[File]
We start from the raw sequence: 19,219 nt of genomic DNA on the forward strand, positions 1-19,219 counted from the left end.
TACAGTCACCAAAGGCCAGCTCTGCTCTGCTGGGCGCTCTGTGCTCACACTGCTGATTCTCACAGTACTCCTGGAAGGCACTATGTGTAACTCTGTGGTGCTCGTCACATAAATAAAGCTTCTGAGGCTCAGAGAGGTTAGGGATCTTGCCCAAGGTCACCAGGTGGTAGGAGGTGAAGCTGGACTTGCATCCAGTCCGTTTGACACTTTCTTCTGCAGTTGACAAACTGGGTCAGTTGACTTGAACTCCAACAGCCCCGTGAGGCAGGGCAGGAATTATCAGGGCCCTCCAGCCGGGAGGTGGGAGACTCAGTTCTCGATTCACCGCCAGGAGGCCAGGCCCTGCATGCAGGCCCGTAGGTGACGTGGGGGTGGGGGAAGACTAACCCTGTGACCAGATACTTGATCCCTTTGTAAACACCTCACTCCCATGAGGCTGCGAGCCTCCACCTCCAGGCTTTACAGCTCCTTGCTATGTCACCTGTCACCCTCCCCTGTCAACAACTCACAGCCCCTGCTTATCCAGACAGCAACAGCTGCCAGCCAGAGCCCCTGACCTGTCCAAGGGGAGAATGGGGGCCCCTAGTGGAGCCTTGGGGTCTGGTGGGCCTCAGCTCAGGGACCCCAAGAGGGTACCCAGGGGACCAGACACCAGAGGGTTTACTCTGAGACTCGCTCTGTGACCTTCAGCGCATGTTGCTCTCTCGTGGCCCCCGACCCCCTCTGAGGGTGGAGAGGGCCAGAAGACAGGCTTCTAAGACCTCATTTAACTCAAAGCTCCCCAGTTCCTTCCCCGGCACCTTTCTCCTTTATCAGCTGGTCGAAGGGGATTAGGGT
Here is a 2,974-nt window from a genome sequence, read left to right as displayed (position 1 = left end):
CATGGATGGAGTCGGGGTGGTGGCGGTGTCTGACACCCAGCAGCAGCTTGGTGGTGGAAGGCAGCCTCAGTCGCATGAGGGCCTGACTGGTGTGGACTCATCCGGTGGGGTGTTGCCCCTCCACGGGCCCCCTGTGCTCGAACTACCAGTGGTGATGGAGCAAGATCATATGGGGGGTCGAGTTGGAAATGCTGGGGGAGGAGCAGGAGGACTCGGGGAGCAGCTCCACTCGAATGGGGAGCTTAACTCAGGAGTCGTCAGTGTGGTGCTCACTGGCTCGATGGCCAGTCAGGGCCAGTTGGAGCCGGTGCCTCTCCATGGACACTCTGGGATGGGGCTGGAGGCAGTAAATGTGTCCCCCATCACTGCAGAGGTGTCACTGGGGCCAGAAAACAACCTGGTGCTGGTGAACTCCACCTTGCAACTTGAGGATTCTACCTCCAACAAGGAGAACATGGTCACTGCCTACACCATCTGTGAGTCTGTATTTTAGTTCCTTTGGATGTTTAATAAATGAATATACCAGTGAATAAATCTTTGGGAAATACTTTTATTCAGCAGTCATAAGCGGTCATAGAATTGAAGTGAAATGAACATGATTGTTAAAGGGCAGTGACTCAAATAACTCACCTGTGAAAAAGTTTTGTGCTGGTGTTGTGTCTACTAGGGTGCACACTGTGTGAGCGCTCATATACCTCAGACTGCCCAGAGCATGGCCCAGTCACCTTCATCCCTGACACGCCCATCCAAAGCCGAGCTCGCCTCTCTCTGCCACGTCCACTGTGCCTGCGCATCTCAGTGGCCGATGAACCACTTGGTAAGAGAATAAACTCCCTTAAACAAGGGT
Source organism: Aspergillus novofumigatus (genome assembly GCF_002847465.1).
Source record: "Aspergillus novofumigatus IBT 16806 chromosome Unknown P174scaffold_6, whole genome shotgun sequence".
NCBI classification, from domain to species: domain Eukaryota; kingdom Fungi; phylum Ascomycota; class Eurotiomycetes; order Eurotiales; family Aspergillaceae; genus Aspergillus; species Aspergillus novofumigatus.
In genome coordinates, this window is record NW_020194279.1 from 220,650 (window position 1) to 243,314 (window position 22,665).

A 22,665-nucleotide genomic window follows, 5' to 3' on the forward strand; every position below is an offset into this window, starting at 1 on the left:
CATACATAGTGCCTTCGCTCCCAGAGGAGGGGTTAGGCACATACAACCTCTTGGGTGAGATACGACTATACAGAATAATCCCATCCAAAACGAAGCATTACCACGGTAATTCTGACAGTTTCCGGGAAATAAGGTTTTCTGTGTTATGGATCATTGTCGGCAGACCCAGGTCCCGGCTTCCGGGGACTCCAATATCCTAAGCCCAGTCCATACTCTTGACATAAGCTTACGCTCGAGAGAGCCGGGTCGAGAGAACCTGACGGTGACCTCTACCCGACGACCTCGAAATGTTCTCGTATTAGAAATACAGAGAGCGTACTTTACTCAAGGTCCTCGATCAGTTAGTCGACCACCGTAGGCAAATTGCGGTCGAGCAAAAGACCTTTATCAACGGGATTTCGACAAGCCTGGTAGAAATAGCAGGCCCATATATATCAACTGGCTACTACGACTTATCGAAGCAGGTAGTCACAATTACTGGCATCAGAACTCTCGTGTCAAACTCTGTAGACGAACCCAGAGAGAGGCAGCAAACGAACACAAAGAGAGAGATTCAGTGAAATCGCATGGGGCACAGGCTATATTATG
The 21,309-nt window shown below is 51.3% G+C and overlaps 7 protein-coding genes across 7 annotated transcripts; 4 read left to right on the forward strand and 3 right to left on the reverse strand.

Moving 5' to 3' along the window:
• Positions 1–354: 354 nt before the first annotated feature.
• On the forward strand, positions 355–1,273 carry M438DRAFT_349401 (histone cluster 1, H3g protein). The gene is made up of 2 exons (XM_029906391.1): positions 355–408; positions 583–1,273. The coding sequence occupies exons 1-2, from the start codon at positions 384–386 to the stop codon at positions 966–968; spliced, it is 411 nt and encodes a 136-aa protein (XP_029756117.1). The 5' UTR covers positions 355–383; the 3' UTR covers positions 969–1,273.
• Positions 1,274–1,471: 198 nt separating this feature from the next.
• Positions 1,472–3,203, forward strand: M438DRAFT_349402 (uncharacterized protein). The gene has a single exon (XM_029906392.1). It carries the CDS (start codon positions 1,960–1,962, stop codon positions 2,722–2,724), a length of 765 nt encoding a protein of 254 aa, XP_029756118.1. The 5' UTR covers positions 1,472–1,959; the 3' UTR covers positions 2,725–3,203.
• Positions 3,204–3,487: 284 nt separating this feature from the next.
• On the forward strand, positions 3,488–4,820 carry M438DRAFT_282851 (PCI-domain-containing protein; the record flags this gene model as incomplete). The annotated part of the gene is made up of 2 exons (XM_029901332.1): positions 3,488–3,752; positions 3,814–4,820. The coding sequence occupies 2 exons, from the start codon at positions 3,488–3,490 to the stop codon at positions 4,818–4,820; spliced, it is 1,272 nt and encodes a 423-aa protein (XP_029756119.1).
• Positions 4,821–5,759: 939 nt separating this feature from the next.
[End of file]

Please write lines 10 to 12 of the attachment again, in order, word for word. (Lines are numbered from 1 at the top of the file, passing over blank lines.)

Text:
CATACATAGTGCCTTCGCTCCCAGAGGAGGGGTTAGGCACATACAACCTCTTGGGTGAGATACGACTATACAGAATAATCCCATCCAAAACGAAGCATTACCACGGTAATTCTGACAGTTTCCGGGAAATAAGGTTTTCTGTGTTATGGATCATTGTCGGCAGACCCAGGTCCCGGCTTCCGGGGACTCCAATATCCTAAGCCCAGTCCATACTCTTGACATAAGCTTACGCTCGAGAGAGCCGGGTCGAGAGAACCTGACGGTGACCTCTACCCGACGACCTCGAAATGTTCTCGTATTAGAAATACAGAGAGCGTACTTTACTCAAGGTCCTCGATCAGTTAGTCGACCACCGTAGGCAAATTGCGGTCGAGCAAAAGACCTTTATCAACGGGATTTCGACAAGCCTGGTAGAAATAGCAGGCCCATATATATCAACTGGCTACTACGACTTATCGAAGCAGGTAGTCACAATTACTGGCATCAGAACTCTCGTGTCAAACTCTGTAGACGAACCCAGAGAGAGGCAGCAAACGAACACAAAGAGAGAGATTCAGTGAAATCGCATGGGGCACAGGCTATATTATG
The 21,309-nt window shown below is 51.3% G+C and overlaps 7 protein-coding genes across 7 annotated transcripts; 4 read left to right on the forward strand and 3 right to left on the reverse strand.

Moving 5' to 3' along the window: